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  • Editorial
  • Open Access


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Chinese Medicine20083:16

  • Received: 28 November 2008
  • Accepted: 28 November 2008
  • Published:

Happy birthday CM! On 23 November 2006, we launched Chinese Medicine (CM), a peer-reviewed, open access, international, interdisciplinary and scholarly journal in Chinese medicine [1]. Two years on, with the best efforts and sometimes personal sacrifices made by the authors, editorial and advisory board members, reviewers, and the editorial teams in Macao and at BioMed Central in London, we have published a total of thirty-two high quality research and review articles. In addition, four print issues have also been distributed to many individuals and institutions worldwide.

Two years ago, we committed ourselves to publishing valuable research in Chinese medicine. We appreciate all rigorous research methodologies and evidence, whether they are traditional or modern, conventional or alternative, macroscopic or microscopic. All articles (except editorials) published in CM must be peer-reviewed to ensure that they are evidence-based, scientifically justified and ethical. A total of thirteen review articles and eighteen research articles and one editorial have been published. They are important contributions to Chinese medicine, covering a wide range of topics/interests such as acupuncture, materia medica, Chinese medicine formulae, dentistry, allergy, metabonomics, genomics, cardiovascular diseases, liver diseases, cancer, arthritis, ageing, quality control and drug safety, and more. They have been highly accessed and widely cited. As they are indexed and permanently archived by major international scientific repositories and web-based search engines for e-journals such as PubMed, PubMed Central, Potsdam, INIST, e-Depot, CAS, CABI, Citebase, OAIster, Cinahl, Scopus, Scirus, Google Scholar and Zetoc, the general public as well as Chinese medicine researchers can always access them for information and reference.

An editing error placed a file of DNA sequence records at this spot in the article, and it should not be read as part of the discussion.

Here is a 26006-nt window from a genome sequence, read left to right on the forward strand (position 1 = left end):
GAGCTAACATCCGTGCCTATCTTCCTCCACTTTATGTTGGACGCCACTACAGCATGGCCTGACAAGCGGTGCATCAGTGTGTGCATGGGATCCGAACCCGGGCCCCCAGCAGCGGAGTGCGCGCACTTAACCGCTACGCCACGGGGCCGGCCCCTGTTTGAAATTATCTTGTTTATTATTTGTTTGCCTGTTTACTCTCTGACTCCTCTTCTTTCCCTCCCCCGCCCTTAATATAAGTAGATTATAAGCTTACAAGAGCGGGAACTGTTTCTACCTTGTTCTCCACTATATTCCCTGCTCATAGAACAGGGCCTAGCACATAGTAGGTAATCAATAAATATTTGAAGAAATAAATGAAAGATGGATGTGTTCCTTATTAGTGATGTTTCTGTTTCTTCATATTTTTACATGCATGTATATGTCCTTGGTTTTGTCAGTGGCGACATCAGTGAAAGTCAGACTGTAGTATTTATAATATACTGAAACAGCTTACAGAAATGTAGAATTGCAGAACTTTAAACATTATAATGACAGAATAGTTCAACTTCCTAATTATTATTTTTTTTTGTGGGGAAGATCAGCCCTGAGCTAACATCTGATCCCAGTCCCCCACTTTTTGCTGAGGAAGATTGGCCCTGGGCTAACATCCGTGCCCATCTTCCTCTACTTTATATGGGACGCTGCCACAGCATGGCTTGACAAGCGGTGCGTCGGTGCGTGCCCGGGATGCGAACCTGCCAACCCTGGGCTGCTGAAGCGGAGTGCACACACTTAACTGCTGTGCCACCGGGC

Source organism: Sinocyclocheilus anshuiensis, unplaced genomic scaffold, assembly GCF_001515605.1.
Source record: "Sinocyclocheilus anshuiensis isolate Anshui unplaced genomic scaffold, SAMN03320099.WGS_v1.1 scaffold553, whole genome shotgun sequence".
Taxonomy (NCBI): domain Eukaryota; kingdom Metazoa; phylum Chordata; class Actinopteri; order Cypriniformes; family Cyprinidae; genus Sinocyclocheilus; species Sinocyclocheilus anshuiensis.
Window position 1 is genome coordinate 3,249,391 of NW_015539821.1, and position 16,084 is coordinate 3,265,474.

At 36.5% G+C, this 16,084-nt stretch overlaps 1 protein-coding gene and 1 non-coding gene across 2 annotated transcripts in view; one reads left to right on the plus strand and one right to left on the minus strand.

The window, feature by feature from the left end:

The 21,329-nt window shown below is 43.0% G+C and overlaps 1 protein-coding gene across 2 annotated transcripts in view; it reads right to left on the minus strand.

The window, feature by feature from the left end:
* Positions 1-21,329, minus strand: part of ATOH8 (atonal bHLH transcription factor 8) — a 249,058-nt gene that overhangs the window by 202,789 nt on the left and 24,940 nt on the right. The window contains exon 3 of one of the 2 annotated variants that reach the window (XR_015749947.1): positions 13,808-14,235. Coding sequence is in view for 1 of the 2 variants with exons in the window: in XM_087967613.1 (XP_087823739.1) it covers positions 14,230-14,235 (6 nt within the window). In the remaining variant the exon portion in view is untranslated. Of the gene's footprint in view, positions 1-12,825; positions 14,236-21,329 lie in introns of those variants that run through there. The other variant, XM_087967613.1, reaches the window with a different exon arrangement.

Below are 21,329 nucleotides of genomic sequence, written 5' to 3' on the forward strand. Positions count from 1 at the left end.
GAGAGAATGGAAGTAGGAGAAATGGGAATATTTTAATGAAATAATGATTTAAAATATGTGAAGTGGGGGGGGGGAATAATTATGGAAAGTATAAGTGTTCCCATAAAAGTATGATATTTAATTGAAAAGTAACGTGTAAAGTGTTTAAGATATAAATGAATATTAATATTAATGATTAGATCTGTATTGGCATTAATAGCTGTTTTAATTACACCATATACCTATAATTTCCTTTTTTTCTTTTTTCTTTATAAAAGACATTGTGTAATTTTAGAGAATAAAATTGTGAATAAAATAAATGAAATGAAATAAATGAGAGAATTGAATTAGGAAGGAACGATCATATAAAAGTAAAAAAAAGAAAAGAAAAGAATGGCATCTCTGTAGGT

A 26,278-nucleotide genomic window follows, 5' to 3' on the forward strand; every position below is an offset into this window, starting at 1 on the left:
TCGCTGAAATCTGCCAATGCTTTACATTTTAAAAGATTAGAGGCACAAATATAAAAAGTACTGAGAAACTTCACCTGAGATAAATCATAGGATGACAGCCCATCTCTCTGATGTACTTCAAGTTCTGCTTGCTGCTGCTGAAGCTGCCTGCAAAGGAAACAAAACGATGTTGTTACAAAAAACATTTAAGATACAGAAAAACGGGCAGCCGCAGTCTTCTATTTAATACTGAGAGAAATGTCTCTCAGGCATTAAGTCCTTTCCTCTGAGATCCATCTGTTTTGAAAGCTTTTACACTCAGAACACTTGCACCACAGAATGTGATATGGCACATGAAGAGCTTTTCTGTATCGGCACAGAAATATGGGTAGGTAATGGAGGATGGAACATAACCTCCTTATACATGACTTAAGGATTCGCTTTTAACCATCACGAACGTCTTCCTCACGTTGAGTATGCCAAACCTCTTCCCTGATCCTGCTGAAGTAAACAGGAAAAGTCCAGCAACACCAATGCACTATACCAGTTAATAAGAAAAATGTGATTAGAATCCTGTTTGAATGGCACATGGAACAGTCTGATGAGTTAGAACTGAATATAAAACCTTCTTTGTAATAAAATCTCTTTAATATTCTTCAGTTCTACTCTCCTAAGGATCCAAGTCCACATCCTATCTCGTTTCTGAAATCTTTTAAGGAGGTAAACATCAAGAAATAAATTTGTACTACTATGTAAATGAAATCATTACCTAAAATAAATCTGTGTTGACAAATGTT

Not surprisingly, CM published articles on ginseng – a hot research topic. Yue et al. [2] relate the pharmacogenomics of ginseng to 'Yin and Yang' actions, particularly the anti-tumor, angiomodulating and steroid-like activities of ginsenosides. Mechanistic and functional genomic studies revealed that a group of genes were regulated by ginsenosides in endothelial cells and ginsenosides (Rb1 and Rg1) with opposing activities. Moreover, the authors demonstrate that ginsenosides can act as functional ligands to activate different steroid hormone receptors. Such research findings may help discover the mystery of the diverse pharmacological activities and therapeutic effects of ginseng. The 'Ying and Yang' actions of ginseng, particularly ginsenosides (Re and Rg3), as reported by Ng et al. [3], alter cellular redox state of a tumour cell model in opposite directions. Equally fascinating accounts are given by Ko et al. [4] relating the ancient ideas of Yin and Yang in Chinese medicine to the biological concepts of ATP generation, antioxidant and immunomodulation. Wu et al. [5] also introduce us to the modulating effects of American ginseng on pancreatic beta cell activities.

As a natural and holistic approach, traditional Chinese herbal medicine often uses formulae consisting of multiple herbs. The complexity of Chinese medicine formulae is a big technical challenge to the research and quality assurance/control of herbal products. CM has published six articles to address this issue including the compound-oriented and pattern-oriented approaches [6], DNA methods for identification of Chinese medicinal materials [7], chemical markers for the quality control of herbal medicines [8], the applications of high-performance liquid chromatograph (HPLC) method in the quality assurance of complex Chinese medicine formulae Dachenggi Tang [9], Gegen Tang granule [10] and herbal products of Radix Aconiti Lateralis Perarata [11]. CM has also published several studies on the complexity of multiple herb formulae, e.g. a systematic approach to revealing the complexity of Chinese herbal medicine formulae [12], an animal study of Yinchenhao Tang on cirrhosis/fibrosis [13] and a clinical study on Duhuo Jisheng Tang for treating osteoarthritis [14].